New Delhi: In a mammoth task spanning three years, involving hundreds of men, drones, satellites and 3-D modelling, the Ministry of Defence has completed the largest land survey — a digital one — in the country since independence.
According to records maintained by the Defence Estates Offices, the defence ministry is the largest landowner in the country, with about 17.99 lakh acres under it.
Of this, approximately 1.61 lakh acres is held within the 62 notified cantonments. The remaining land, around 16.38 lakh acres, is spread across the country and outside the cantonments.
Of this, about 18,000 acres is either state-hired land or is proposed for deletion from records on account of its being transferred to other departments within the government, according to the defence ministry.
The land held by the Defence Ministry includes firing ranges, test sites and land used for other purposes.
The defence ministry in a statement Sunday said the entire exercise of surveying about 1.61 lakh acres of defence land inside cantonments and 16.17 lakh acres outside them (a total 17.78 lakh acres) has been completed.
Ministry sources said that the digital survey of the remaining land is still on and will be completed soon.
“For the first time after independence, entire defence land has been surveyed by using latest survey technology and, in a large number of pockets, in association with the revenue authorities of various state governments,” the defence ministry statement said.
“The magnitude of land holding, location of land in approximately 4,900 pockets across the country, inaccessible terrain in many places and association of various stakeholders makes this survey one of the largest land surveys in the country,” the statement added.
When, why was the survey initiated
It was under the tenure of former Defence Minister Nirmala Sitharaman that an order was issued for the survey of defence land in October 2018.
It was part of a series of steps that the Narendra Modi government took on defence land, ministry sources said.
Till then, the defence survey was conducted physically and a need was felt to have a digital survey to get an exact idea about the land held and about any kind of encroachments that may have taken place.
Sitharaman had then said that at times, the vastness of defence land held across the country was such that “we lose almost day-to-day control on property, we have to safeguard and keep the property free from encroachment”.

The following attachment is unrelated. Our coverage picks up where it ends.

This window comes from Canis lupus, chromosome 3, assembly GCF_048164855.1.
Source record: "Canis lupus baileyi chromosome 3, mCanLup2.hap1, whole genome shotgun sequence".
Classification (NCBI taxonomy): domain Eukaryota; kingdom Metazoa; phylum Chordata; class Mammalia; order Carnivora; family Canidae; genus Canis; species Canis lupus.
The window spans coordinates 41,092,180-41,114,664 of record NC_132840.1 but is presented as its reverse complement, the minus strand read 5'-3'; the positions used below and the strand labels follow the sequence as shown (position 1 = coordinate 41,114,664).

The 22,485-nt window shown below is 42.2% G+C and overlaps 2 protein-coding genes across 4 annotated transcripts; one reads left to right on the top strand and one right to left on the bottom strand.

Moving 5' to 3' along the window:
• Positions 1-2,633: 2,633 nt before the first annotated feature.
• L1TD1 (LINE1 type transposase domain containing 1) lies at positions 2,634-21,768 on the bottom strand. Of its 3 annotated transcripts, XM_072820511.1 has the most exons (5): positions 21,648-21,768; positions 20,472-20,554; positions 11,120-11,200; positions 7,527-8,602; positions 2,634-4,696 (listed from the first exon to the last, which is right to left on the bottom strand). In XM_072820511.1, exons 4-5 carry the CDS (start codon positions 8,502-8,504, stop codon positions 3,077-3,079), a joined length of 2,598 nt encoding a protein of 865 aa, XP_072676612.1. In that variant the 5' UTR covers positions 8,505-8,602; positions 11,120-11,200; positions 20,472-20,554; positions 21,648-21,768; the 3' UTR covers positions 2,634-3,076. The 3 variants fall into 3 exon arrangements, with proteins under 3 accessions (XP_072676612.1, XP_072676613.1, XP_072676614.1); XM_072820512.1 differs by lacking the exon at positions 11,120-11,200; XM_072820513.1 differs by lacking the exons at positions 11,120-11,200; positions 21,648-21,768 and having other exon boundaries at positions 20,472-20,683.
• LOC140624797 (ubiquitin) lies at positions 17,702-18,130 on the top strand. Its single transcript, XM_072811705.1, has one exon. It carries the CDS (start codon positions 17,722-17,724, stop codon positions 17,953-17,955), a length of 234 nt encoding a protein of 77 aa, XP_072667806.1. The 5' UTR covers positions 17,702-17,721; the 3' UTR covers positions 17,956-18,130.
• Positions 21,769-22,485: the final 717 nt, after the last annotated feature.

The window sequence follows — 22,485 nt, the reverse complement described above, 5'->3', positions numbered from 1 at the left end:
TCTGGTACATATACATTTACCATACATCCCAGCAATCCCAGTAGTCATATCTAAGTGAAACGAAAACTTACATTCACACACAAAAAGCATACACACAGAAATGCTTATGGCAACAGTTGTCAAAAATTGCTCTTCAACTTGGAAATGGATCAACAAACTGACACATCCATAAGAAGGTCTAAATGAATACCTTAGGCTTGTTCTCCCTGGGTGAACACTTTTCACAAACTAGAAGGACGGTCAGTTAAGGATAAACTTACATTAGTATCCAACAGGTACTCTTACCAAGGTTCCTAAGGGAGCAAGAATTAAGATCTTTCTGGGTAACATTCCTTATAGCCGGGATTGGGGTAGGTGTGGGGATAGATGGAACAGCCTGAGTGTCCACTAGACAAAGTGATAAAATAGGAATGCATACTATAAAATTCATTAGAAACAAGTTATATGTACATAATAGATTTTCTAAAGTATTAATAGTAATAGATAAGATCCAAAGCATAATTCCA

Sources in the Defence Estates Offices have earlier said that defence land in the 1990s was estimated to be a lot more than 17.99 lakh acres. They said that over the years, several acres of land have been lost due to a number of reasons.
How was the digital survey done
Sources described the task of surveying defence land as “a mammoth one”, involving close coordination with a lot of stakeholders, including state governments.
Incidentally, while modern survey technologies like Electronic Total Station (ETS) and Differential Global Positioning System (DGPS) were used in the survey, the game changer was the use of drones and satellites.
Out of the 17.78 lakh acres surveyed, 8.90 lakh acres were surveyed during the last three months.
The ministry said that for the first time, drone imagery-based survey technology was used for surveying lakhs of acres of defence land in Rajasthan.
It added that the entire area was surveyed with the help of the Surveyor General of India in a matter of weeks, which earlier used to take years.
Also, satellite imagery-based survey was done for the first time for many defence land pockets.
Besides the above, 3D modelling techniques for better visualisation of defence land in hilly areas were also done by utilising the Digital Elevation Model (DEM) in association with the Bhabha Atomic Research Centre (BARC).
Importantly, a project for real-time change detection system, using Satellite Image Time Series (SITS) — satellite images of the same area at different times — for detection of encroachments on defence land has also been initiated.
For this purpose, a pilot test has also been carried out with satellite images of defence land pockets procured from the National Remote Sensing Centre, Hyderabad.
‘Faster decision on transfer, swap’
Defence ministry sources explained that with time there has been a lot of improvement in surveying technology and it was important for them to be utilised for faster decision making.
Earlier methods of measurements, they said, were a cumbersome process.
“With digital survey and records, faster decision can be taken when it comes to land transfer, land swap or to ensure that there is no encroachment,” a defence ministry source said.
Sources said that digitalisation has been a priority for the government and a number of such steps have been taken in Cantonment Boards to make day-to-day functioning easier — like online uploading of birth and death certificates, online payment for various work, among others.
Defence land has been a focus area of the Modi government and in 2020, it had approved new rules that allow equal value infrastructure (EVI) development for armed forces in lieu of the land procured from them.
(Edited by Saikat Niyogi)
Source: The Print